Researcher: Region: Dr.Bool Smuts
Region: South Africa
The Landmark Foundation, a South African conservation and sustainable development NGO, was established in 2004 and its vision is to establish conservation land uses that are economically viable alternatives to anti-conservation activities. The Landmark Foundation is involved in tourism, recycling, reserve establishment, renewable energy and species conservation work.
The Trust is assisting in the production of a predator management manual in English and Afrikaans. The aim of the manual is to reach some of the 20 000 livestock farmers in South Africa to promote new methods of ethical farming and thus to help reduce the conflicts between economic practices and predators.
The manual is to be published through the Landmark Foundation; its aim is to secure natural predation as a process and pattern within productive agricultural and game farming landscapes. Predators are indicators of ecosystem health and as such their conservation, together with associated wildlife species, is the objective of the Foundation’s programme.
There are an estimated 20 000 livestock farmers in South Africa. The Landmark Foundation aims to reach 4 000 of these through the dissemination of an English manual to be printed as an educational tool. Assuming that each book reaches three people, it is estimated that it would reach about 12 000 people directly.
A further 2 000 books printed in Afrikaans will potentially reach another 6 000 people.
Promoted in the manual are both new and adapted methods that are being used in various areas across the world. These proven methods are leading the industry in promoting ecological and ethical rangeland livestock husbandry. The methods are thus innovative in scope, and generally regarded as best practice the world over.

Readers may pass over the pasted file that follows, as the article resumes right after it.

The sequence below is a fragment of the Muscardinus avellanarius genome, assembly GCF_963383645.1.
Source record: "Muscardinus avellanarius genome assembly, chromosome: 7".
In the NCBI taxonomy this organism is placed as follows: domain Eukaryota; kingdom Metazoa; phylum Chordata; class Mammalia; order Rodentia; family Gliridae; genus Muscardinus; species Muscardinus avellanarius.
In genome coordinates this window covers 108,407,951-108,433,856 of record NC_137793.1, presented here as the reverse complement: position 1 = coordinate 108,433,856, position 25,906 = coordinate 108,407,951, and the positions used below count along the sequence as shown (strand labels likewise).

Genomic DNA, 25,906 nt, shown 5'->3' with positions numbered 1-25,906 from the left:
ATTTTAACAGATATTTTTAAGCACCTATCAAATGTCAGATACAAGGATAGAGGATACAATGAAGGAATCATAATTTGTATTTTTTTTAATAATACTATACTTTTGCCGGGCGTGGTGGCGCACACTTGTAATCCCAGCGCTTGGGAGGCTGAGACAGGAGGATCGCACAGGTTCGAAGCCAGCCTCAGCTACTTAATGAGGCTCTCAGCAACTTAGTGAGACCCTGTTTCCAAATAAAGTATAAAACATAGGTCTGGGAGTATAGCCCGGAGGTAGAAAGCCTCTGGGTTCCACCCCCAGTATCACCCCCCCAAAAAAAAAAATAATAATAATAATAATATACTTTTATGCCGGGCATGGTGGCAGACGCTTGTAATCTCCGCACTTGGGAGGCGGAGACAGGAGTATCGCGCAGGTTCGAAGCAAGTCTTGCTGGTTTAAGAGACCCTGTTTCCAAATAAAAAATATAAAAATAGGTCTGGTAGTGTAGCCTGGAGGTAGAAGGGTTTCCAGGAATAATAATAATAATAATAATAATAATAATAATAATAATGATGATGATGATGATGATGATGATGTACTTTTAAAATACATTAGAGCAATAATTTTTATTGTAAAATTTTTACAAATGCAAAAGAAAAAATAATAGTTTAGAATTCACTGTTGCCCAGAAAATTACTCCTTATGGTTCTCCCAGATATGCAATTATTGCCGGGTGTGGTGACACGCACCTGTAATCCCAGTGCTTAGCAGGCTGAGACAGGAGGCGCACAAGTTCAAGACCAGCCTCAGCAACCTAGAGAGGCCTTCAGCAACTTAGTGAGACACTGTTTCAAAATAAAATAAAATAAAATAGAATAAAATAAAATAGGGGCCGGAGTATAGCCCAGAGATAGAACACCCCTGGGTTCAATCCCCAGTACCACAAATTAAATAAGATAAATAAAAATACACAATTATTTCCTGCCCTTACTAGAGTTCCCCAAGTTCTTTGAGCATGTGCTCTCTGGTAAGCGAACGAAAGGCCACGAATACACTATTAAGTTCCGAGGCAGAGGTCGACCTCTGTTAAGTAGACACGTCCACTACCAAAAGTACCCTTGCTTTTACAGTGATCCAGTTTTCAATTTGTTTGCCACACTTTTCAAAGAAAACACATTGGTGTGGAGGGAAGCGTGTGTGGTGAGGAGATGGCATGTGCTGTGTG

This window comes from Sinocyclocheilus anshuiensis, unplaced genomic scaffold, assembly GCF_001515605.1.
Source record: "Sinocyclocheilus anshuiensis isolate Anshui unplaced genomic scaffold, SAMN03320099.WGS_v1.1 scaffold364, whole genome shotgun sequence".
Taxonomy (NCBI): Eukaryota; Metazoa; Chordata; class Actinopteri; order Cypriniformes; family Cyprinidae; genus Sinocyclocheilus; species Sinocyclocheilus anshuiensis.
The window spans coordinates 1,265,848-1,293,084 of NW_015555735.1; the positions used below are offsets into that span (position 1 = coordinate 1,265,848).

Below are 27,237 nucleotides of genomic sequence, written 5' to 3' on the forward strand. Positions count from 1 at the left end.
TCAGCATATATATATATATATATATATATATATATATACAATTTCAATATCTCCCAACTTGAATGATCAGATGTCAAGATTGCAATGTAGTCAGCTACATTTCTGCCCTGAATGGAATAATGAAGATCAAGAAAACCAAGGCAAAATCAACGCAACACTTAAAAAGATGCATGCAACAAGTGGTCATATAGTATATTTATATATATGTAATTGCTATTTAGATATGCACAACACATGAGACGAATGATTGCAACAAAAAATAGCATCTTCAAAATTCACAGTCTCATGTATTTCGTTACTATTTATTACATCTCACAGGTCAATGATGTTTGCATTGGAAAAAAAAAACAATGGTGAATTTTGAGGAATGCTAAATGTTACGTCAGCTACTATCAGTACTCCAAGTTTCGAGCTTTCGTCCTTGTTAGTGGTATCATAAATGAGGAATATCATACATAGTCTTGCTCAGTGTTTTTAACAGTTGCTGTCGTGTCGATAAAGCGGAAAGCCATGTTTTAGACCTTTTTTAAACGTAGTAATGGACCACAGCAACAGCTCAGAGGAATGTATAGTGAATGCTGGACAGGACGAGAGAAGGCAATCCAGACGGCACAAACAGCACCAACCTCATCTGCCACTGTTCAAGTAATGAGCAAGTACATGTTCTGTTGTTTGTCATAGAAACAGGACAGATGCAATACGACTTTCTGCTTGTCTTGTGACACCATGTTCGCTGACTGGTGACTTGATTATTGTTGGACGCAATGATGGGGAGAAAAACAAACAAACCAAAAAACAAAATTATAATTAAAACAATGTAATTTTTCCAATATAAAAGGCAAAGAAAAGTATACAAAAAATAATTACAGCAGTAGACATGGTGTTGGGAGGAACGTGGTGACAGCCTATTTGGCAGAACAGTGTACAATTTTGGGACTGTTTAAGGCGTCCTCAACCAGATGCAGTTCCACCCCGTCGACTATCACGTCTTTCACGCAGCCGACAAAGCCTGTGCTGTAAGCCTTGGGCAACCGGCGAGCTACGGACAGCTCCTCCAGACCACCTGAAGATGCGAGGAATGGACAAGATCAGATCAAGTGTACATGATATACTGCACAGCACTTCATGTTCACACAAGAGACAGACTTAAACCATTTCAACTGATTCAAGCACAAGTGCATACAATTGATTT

The content of the manual will be divided into four sections:
1. Explanation of the non-lethal, ethical and ecologically acceptable approach.
2. Predator species descriptions, ecology, and social behaviour.
3. Assessment of predatory losses.
4. Alternative methods being promoted.
These methods not only provide for ethical farming, but also aim to produce benefits for biodiversity on farms. The array of acceptable production methods, their application, and details of further assistance, will be made available in the publication. These methods include:
1. Livestock guarding animals and herders
• Livestock Guarding Dogs
• Ostriches/Zebra/Black Wildebeest
• Fencing (fencing is often part of the problem in some respects)
• Livestock protection collars , e.g. King Collars and Dead Stop Collars
• Bell Collars – work well with guarding animals
• Cellular phone technology collars and motion detecting devices.
• Alarms and sirens
4. Herd management
• Lambing coordination
• Stock rotation methods
• Breed selections
5. Economic Tools
• Green labelling and value adding – e.g. Fair Game™
The programme has the following aspects to it:
1. Leopard and predator rescues, treatments and releases: The Foundation has the voluntary collaboration of 14 veterinarians in the region to rescue leopards from traps. So far 27 leopards have been rescued, of which 24 have occurred between January 07 and July 09.
2. Mitigation: Farmers are provided with holistic and acceptable means of reducing the conflicts between their economic practices and predators, as well as support and education for the agricultural sector. This includes the introductions of 12 Anatolian Shepherd Dogs to livestock herds, Alpacas, sheep protective collars, live traps and farmer extension advice. A practical manual has been available for farmers on holistic, non-lethal and ethical management of predation on their farms, with a revised edition in 2009, with the assistance of the Wilderness Safaris Trust. A new project has begun on the management of stray domestic dogs, which is often the cause of livestock losses – for which natural predators are blamed.
3. Advocacy: A national advocacy drive is run to outlaw gin and poison traps, and hunting dog packs from agricultural production, and to effect legislation changes to allow for the protection of predators on rangelands.
4. Research: Research is conducted on leopards and other predators, and the effectiveness of Foundation interventions. There are 13 GPS-collared leopards in the region.
5. Habitat: The expansion of habitats for predators through the establishment of private nature reserves and collaboration with participating farmers.
6. Green Branding: Promotion of the establishment of environmentally friendly meats and fibre products, and brand, Fair Game™, as well as a consumer campaign to encourage retailers and producers into using ecologically sustainable methods in managing farmer-predator conflicts.